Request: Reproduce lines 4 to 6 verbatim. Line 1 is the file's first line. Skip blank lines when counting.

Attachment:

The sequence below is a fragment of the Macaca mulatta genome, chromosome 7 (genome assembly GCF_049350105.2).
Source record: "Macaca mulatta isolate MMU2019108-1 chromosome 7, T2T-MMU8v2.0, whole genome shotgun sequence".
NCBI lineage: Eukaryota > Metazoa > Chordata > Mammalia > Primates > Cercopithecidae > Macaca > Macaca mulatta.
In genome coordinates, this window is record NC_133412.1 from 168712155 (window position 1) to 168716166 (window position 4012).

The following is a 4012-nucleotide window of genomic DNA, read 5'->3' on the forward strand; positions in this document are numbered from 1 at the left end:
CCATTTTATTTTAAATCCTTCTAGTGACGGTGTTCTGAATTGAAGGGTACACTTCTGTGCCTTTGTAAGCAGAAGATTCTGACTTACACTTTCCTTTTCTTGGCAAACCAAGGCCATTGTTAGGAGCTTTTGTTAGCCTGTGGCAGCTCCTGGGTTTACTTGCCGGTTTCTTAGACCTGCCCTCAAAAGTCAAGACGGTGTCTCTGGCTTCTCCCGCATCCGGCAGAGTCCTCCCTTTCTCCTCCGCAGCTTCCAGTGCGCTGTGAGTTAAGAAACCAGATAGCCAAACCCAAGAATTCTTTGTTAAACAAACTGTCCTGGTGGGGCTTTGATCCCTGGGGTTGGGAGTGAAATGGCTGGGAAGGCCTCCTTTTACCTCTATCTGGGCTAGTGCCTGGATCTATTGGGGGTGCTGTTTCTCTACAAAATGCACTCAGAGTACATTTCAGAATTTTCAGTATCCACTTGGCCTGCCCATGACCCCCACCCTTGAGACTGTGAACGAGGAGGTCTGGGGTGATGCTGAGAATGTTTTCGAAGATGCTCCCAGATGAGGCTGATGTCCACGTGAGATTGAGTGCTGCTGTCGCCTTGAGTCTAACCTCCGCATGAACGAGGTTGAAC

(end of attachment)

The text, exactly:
In genome coordinates, this window is record NC_133412.1 from 168712155 (window position 1) to 168716166 (window position 4012).

The following is a 4012-nucleotide window of genomic DNA, read 5'->3' on the forward strand; positions in this document are numbered from 1 at the left end:
CCATTTTATTTTAAATCCTTCTAGTGACGGTGTTCTGAATTGAAGGGTACACTTCTGTGCCTTTGTAAGCAGAAGATTCTGACTTACACTTTCCTTTTCTTGGCAAACCAAGGCCATTGTTAGGAGCTTTTGTTAGCCTGTGGCAGCTCCTGGGTTTACTTGCCGGTTTCTTAGACCTGCCCTCAAAAGTCAAGACGGTGTCTCTGGCTTCTCCCGCATCCGGCAGAGTCCTCCCTTTCTCCTCCGCAGCTTCCAGTGCGCTGTGAGTTAAGAAACCAGATAGCCAAACCCAAGAATTCTTTGTTAAACAAACTGTCCTGGTGGGGCTTTGATCCCTGGGGTTGGGAGTGAAATGGCTGGGAAGGCCTCCTTTTACCTCTATCTGGGCTAGTGCCTGGATCTATTGGGGGTGCTGTTTCTCTACAAAATGCACTCAGAGTACATTTCAGAATTTTCAGTATCCACTTGGCCTGCCCATGACCCCCACCCTTGAGACTGTGAACGAGGAGGTCTGGGGTGATGCTGAGAATGTTTTCGAAGATGCTCCCAGATGAGGCTGATGTCCACGTGAGATTGAGTGCTGCTGTCGCCTTGAGTCTAACCTCCGCATGAACGAGGTTGAAC